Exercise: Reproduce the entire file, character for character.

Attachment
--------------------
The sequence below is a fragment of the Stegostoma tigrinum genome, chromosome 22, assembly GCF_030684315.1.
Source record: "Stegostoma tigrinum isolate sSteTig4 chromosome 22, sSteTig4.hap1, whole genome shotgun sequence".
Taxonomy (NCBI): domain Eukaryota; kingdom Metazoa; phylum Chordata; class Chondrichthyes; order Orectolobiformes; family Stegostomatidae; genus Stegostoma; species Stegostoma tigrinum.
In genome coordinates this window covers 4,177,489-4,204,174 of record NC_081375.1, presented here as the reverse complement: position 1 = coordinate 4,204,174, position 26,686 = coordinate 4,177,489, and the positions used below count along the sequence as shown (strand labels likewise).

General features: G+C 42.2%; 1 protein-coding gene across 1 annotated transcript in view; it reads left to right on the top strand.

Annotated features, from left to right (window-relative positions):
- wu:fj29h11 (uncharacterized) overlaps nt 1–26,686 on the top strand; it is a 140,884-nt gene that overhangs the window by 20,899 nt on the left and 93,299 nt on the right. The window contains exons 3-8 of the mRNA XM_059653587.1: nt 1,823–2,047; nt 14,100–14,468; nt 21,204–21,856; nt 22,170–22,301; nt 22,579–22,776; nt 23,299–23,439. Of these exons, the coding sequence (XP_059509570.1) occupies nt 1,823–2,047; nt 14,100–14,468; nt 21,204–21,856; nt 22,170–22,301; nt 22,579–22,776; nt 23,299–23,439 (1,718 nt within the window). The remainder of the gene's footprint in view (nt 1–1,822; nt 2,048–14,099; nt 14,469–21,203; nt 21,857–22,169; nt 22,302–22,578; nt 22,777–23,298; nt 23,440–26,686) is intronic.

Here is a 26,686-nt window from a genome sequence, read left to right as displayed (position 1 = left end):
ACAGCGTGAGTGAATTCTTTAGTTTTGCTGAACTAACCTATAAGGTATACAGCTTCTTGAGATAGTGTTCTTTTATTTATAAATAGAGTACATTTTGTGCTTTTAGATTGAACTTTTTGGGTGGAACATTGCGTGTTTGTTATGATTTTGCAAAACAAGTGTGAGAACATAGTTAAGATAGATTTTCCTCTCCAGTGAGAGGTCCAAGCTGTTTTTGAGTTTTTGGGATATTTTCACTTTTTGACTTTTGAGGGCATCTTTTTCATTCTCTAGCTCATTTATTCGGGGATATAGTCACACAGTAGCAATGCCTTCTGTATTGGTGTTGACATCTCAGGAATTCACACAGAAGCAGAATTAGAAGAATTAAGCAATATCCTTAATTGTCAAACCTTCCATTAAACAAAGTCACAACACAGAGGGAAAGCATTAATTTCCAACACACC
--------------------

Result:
The sequence below is a fragment of the Stegostoma tigrinum genome, chromosome 22, assembly GCF_030684315.1.
Source record: "Stegostoma tigrinum isolate sSteTig4 chromosome 22, sSteTig4.hap1, whole genome shotgun sequence".
Taxonomy (NCBI): domain Eukaryota; kingdom Metazoa; phylum Chordata; class Chondrichthyes; order Orectolobiformes; family Stegostomatidae; genus Stegostoma; species Stegostoma tigrinum.
In genome coordinates this window covers 4,177,489-4,204,174 of record NC_081375.1, presented here as the reverse complement: position 1 = coordinate 4,204,174, position 26,686 = coordinate 4,177,489, and the positions used below count along the sequence as shown (strand labels likewise).

General features: G+C 42.2%; 1 protein-coding gene across 1 annotated transcript in view; it reads left to right on the top strand.

Annotated features, from left to right (window-relative positions):
- wu:fj29h11 (uncharacterized) overlaps nt 1–26,686 on the top strand; it is a 140,884-nt gene that overhangs the window by 20,899 nt on the left and 93,299 nt on the right. The window contains exons 3-8 of the mRNA XM_059653587.1: nt 1,823–2,047; nt 14,100–14,468; nt 21,204–21,856; nt 22,170–22,301; nt 22,579–22,776; nt 23,299–23,439. Of these exons, the coding sequence (XP_059509570.1) occupies nt 1,823–2,047; nt 14,100–14,468; nt 21,204–21,856; nt 22,170–22,301; nt 22,579–22,776; nt 23,299–23,439 (1,718 nt within the window). The remainder of the gene's footprint in view (nt 1–1,822; nt 2,048–14,099; nt 14,469–21,203; nt 21,857–22,169; nt 22,302–22,578; nt 22,777–23,298; nt 23,440–26,686) is intronic.

Here is a 26,686-nt window from a genome sequence, read left to right as displayed (position 1 = left end):
ACAGCGTGAGTGAATTCTTTAGTTTTGCTGAACTAACCTATAAGGTATACAGCTTCTTGAGATAGTGTTCTTTTATTTATAAATAGAGTACATTTTGTGCTTTTAGATTGAACTTTTTGGGTGGAACATTGCGTGTTTGTTATGATTTTGCAAAACAAGTGTGAGAACATAGTTAAGATAGATTTTCCTCTCCAGTGAGAGGTCCAAGCTGTTTTTGAGTTTTTGGGATATTTTCACTTTTTGACTTTTGAGGGCATCTTTTTCATTCTCTAGCTCATTTATTCGGGGATATAGTCACACAGTAGCAATGCCTTCTGTATTGGTGTTGACATCTCAGGAATTCACACAGAAGCAGAATTAGAAGAATTAAGCAATATCCTTAATTGTCAAACCTTCCATTAAACAAAGTCACAACACAGAGGGAAAGCATTAATTTCCAACACACC